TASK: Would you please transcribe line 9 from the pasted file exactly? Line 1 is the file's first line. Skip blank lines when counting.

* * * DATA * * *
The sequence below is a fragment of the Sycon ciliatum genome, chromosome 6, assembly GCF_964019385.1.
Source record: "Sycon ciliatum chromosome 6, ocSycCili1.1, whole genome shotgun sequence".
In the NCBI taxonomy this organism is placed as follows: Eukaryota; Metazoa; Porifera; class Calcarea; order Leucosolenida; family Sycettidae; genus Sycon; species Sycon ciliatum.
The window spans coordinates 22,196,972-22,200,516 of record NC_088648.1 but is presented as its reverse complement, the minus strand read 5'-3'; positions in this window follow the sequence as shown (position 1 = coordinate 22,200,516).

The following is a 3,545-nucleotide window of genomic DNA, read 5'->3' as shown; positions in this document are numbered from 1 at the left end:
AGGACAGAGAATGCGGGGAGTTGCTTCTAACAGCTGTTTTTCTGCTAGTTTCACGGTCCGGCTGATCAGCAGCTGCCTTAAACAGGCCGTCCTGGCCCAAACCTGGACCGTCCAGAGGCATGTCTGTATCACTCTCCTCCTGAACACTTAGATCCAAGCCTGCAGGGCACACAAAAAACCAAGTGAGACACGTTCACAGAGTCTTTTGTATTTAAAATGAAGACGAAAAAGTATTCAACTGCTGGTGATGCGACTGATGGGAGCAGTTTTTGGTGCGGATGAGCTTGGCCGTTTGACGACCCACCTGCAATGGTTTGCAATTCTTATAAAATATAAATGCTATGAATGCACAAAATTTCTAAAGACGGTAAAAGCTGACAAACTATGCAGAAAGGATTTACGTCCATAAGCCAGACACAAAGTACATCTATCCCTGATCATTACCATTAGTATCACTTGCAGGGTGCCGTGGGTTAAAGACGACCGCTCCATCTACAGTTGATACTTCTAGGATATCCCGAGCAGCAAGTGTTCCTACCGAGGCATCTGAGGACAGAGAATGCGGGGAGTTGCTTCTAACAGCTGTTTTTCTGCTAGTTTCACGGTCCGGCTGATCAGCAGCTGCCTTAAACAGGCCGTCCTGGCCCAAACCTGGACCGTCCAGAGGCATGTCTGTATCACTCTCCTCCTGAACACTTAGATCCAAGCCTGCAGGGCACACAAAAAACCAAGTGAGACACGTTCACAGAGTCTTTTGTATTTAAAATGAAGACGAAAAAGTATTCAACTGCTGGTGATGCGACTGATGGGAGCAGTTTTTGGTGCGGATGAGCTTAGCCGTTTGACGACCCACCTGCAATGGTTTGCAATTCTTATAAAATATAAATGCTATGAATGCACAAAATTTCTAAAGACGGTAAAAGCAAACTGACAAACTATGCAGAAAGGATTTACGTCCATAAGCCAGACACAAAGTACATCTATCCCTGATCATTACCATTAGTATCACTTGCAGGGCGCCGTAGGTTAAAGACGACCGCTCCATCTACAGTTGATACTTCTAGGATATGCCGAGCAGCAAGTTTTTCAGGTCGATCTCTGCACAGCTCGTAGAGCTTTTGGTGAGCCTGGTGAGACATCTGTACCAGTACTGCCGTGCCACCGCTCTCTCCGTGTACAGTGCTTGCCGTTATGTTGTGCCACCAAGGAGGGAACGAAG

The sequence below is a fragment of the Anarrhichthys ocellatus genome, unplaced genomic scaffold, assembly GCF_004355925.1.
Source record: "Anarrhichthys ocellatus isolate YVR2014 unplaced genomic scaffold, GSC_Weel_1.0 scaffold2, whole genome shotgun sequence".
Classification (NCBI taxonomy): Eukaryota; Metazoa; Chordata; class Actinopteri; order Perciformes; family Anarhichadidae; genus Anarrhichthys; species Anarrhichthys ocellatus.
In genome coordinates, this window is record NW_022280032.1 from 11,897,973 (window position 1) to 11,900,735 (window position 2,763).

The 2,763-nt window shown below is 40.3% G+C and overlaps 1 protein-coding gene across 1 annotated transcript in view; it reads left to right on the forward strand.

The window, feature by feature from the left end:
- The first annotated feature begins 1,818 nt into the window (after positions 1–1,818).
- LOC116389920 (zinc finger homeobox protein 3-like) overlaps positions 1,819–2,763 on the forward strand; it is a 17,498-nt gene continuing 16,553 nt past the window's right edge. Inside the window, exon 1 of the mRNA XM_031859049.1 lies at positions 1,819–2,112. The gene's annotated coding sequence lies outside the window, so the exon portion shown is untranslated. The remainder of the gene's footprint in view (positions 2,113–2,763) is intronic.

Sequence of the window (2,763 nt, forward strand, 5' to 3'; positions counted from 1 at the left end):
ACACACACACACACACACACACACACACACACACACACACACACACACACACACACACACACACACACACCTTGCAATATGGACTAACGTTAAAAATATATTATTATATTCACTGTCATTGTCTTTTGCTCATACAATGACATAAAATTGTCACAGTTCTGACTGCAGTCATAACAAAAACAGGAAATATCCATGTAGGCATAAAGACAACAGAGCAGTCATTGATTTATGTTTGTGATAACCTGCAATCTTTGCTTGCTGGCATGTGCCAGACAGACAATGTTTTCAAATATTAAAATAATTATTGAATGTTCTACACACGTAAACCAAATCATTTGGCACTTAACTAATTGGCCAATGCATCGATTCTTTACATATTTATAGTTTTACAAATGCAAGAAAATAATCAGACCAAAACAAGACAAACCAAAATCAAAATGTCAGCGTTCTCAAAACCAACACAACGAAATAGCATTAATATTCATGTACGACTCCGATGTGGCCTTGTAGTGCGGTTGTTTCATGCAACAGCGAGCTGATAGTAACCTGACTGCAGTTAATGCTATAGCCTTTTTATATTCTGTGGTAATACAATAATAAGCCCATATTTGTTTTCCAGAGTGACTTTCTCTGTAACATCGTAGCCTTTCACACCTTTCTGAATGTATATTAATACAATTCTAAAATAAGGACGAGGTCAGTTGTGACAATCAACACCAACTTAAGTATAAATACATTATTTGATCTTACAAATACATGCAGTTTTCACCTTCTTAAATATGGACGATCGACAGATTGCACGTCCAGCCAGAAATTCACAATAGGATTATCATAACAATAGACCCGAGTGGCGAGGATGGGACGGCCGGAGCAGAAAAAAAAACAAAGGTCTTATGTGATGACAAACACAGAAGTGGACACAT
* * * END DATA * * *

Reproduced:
Classification (NCBI taxonomy): Eukaryota; Metazoa; Chordata; class Actinopteri; order Perciformes; family Anarhichadidae; genus Anarrhichthys; species Anarrhichthys ocellatus.